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Criminological Theory
Personal Criminological Theory: What Causes Crime?

April Cox

CJA/540 Criminological Theory

October 3, 2011
Angela Williams

Personal Criminological Theory: What Causes Crime?

Over the centuries of time various scientists have tried to explain the reasons behind the causes associated with crime and criminal behavior. Dozens of theories have been argued both for and against one another to address the question as to what causes individuals to commit crime. The goal of this paper is to once again attempt to address this same question. The paper will define crime, and explain some of the current theories associated with crime causation. The paper will then present an explanation regarding the occurrence of crime and why people commit crime. Then the paper will identify variables that would be considered, identify assumptions on which the theory was based, and explain the methodologies used to evaluate it.
Definition of Crime: Peoples Law Dictionary, (2005) defines crime as a violation of a law that causes injury to the public or a member of the public, and in which a term of incarceration in jail or prison in conjunction with a fine is possible. Collins English Dictionary (1991 et.al) claims that a crime is an act or omission that is prohibited and punished by the law. Finally The American Heritage Dictionary (2003) defines crime as an act that is committed or omitted in violation of the law forbidding or commanding it, and as that which punishment is set at the time of conviction.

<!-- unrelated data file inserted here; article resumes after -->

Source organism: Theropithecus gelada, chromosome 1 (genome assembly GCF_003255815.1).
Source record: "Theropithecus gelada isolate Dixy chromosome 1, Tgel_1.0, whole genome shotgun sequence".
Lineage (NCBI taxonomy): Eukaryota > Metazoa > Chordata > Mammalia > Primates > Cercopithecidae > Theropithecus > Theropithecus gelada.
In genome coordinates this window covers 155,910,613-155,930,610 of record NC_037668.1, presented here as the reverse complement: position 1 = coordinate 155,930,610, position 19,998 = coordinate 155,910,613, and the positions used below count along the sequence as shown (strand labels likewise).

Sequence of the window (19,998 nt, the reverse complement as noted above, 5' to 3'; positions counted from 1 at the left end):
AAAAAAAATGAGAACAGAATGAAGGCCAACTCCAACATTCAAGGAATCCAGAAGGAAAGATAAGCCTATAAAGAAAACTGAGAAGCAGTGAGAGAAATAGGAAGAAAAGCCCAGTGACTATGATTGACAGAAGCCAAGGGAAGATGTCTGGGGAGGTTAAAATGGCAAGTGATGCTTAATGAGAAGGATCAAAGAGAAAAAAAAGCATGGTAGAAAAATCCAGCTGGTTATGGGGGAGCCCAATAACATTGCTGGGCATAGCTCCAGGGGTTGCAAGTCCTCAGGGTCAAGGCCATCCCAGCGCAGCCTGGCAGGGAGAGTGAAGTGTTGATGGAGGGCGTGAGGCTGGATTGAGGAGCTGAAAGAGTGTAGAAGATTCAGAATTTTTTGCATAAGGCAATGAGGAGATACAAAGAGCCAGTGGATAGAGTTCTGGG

Criminological Theories: There exist many theories that have been used to explain crime. First is the classical theory of Cesare Beccaria, which claims that crime happens when the benefits outweigh the costs or when individuals chase after self-interests in the absence of effective punishments. Thus crime is seen as a free-willed choice. Second is the Positivist theory of Cesare Lombroso, Adolphe Quetelet and Andre Guerry, which is grounded in the concept that crime is either caused or determined. Lombroso laid stronger emphasis on the biological deficiencies, where other scholars emphasized psychological and sociological factors. The theory also uses science to determine the factors that are associated with crime. The third class of theory is referred to as Individual Trait. The theory claims that criminals and non-criminals are different from one another based on a variety of biological and psychological traits, which causes crime when they interact with the social environment (Williams and McShane, 2009). Other theories include Differential Association Social Learning Subcultural Theory. These theories state that crime is learned through man’s association with criminal definitions, which might be generally approving of criminal activity, or be neutralizations, which claim that crime is justified under certain circumstances. Furthermore according to the theories the interaction that one has with antisocial peers is a major contributor of crime causation. The theory also is grounded in the concept that criminal behavior will not only be repetitive, but will become chronic if reinforced, and that when there is the existence of criminal subcultures, then numerous individuals have the opportunity to commit crime in a centralized location, thus causing crime rates, including violence to become high or higher. Another theory is that of rational choice, which claims that crime is a choice influenced by the costs and benefits or by rationality. Finally there is the developmental life course theory. This theory is one that claims that crime is the result of a developmental process, which begins before birth and continues throughout one’s life journey. The theory further claims that individual factors and social factors interact with one another to determine the onset, length and end of one’s criminal career (Williams and McShane, 2009).